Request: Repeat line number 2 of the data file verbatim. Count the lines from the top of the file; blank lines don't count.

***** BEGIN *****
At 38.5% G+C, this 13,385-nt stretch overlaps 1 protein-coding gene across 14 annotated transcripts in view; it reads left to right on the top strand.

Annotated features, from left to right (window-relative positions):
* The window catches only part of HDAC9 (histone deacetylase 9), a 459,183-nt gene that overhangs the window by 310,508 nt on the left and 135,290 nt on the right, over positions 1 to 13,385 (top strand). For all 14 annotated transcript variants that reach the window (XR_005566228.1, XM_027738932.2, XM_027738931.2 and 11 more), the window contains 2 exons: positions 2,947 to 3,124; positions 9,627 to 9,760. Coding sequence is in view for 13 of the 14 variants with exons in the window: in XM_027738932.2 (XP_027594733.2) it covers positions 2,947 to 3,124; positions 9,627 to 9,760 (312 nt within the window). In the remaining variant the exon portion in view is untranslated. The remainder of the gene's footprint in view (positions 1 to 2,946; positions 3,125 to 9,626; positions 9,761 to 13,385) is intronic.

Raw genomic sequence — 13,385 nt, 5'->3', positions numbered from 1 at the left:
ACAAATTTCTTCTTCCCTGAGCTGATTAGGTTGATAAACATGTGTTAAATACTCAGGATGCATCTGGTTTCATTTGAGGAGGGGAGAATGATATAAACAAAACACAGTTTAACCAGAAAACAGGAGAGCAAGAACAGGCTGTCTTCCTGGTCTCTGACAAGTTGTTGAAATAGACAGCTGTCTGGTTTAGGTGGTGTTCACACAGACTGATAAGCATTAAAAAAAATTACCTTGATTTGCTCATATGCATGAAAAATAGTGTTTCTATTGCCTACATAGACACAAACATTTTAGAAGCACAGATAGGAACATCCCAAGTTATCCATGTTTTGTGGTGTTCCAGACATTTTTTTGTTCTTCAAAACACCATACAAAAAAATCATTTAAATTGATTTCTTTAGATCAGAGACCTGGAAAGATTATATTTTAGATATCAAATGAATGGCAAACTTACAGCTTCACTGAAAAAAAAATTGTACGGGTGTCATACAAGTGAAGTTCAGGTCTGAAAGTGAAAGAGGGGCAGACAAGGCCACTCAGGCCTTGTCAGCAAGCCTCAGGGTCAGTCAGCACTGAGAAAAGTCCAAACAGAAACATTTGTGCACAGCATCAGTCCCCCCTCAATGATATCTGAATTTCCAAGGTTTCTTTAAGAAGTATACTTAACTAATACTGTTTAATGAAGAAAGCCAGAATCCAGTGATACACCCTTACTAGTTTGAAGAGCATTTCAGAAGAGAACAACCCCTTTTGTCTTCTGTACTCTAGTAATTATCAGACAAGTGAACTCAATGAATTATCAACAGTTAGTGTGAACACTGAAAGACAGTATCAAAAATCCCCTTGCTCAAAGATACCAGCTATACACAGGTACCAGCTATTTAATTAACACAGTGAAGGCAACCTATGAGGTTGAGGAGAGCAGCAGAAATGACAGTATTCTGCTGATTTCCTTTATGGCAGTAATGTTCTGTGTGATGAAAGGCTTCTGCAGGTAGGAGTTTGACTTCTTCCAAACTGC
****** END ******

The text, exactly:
Annotated features, from left to right (window-relative positions):